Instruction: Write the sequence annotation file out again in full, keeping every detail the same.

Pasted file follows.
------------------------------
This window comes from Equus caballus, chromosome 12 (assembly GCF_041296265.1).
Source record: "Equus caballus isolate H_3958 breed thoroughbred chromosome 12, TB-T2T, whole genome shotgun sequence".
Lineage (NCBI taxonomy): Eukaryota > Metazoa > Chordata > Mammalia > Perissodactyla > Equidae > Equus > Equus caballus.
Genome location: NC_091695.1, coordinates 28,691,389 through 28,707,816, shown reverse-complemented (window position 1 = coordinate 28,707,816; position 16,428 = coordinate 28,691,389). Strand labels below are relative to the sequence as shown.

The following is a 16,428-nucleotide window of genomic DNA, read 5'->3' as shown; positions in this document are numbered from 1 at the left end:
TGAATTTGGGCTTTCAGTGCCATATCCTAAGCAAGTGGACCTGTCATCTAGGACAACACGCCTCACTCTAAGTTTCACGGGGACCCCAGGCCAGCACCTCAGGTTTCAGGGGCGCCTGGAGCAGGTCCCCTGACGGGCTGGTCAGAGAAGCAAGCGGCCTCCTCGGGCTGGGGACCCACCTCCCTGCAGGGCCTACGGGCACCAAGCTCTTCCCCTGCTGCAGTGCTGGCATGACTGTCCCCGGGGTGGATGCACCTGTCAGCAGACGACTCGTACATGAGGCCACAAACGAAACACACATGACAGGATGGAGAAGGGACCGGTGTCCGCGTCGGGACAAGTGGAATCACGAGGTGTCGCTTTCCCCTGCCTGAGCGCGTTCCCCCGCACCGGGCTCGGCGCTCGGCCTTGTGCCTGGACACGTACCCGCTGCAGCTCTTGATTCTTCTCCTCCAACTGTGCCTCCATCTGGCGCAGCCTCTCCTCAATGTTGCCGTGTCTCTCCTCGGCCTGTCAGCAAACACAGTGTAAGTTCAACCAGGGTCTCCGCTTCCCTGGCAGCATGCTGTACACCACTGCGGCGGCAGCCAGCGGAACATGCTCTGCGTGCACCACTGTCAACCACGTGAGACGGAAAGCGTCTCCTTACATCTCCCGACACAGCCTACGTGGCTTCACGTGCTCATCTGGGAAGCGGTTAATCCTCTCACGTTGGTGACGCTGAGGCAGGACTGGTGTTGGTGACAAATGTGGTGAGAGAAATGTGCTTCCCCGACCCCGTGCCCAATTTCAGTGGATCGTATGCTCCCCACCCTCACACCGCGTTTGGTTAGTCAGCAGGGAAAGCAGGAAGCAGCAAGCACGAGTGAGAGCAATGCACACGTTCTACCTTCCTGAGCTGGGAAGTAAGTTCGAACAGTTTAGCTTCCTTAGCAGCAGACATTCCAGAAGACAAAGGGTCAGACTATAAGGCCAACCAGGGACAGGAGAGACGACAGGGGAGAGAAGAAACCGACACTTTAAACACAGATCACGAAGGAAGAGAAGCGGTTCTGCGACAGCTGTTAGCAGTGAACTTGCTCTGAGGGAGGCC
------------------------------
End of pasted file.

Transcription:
This window comes from Equus caballus, chromosome 12 (assembly GCF_041296265.1).
Source record: "Equus caballus isolate H_3958 breed thoroughbred chromosome 12, TB-T2T, whole genome shotgun sequence".
Lineage (NCBI taxonomy): Eukaryota > Metazoa > Chordata > Mammalia > Perissodactyla > Equidae > Equus > Equus caballus.
Genome location: NC_091695.1, coordinates 28,691,389 through 28,707,816, shown reverse-complemented (window position 1 = coordinate 28,707,816; position 16,428 = coordinate 28,691,389). Strand labels below are relative to the sequence as shown.

The following is a 16,428-nucleotide window of genomic DNA, read 5'->3' as shown; positions in this document are numbered from 1 at the left end:
TGAATTTGGGCTTTCAGTGCCATATCCTAAGCAAGTGGACCTGTCATCTAGGACAACACGCCTCACTCTAAGTTTCACGGGGACCCCAGGCCAGCACCTCAGGTTTCAGGGGCGCCTGGAGCAGGTCCCCTGACGGGCTGGTCAGAGAAGCAAGCGGCCTCCTCGGGCTGGGGACCCACCTCCCTGCAGGGCCTACGGGCACCAAGCTCTTCCCCTGCTGCAGTGCTGGCATGACTGTCCCCGGGGTGGATGCACCTGTCAGCAGACGACTCGTACATGAGGCCACAAACGAAACACACATGACAGGATGGAGAAGGGACCGGTGTCCGCGTCGGGACAAGTGGAATCACGAGGTGTCGCTTTCCCCTGCCTGAGCGCGTTCCCCCGCACCGGGCTCGGCGCTCGGCCTTGTGCCTGGACACGTACCCGCTGCAGCTCTTGATTCTTCTCCTCCAACTGTGCCTCCATCTGGCGCAGCCTCTCCTCAATGTTGCCGTGTCTCTCCTCGGCCTGTCAGCAAACACAGTGTAAGTTCAACCAGGGTCTCCGCTTCCCTGGCAGCATGCTGTACACCACTGCGGCGGCAGCCAGCGGAACATGCTCTGCGTGCACCACTGTCAACCACGTGAGACGGAAAGCGTCTCCTTACATCTCCCGACACAGCCTACGTGGCTTCACGTGCTCATCTGGGAAGCGGTTAATCCTCTCACGTTGGTGACGCTGAGGCAGGACTGGTGTTGGTGACAAATGTGGTGAGAGAAATGTGCTTCCCCGACCCCGTGCCCAATTTCAGTGGATCGTATGCTCCCCACCCTCACACCGCGTTTGGTTAGTCAGCAGGGAAAGCAGGAAGCAGCAAGCACGAGTGAGAGCAATGCACACGTTCTACCTTCCTGAGCTGGGAAGTAAGTTCGAACAGTTTAGCTTCCTTAGCAGCAGACATTCCAGAAGACAAAGGGTCAGACTATAAGGCCAACCAGGGACAGGAGAGACGACAGGGGAGAGAAGAAACCGACACTTTAAACACAGATCACGAAGGAAGAGAAGCGGTTCTGCGACAGCTGTTAGCAGTGAACTTGCTCTGAGGGAGGCC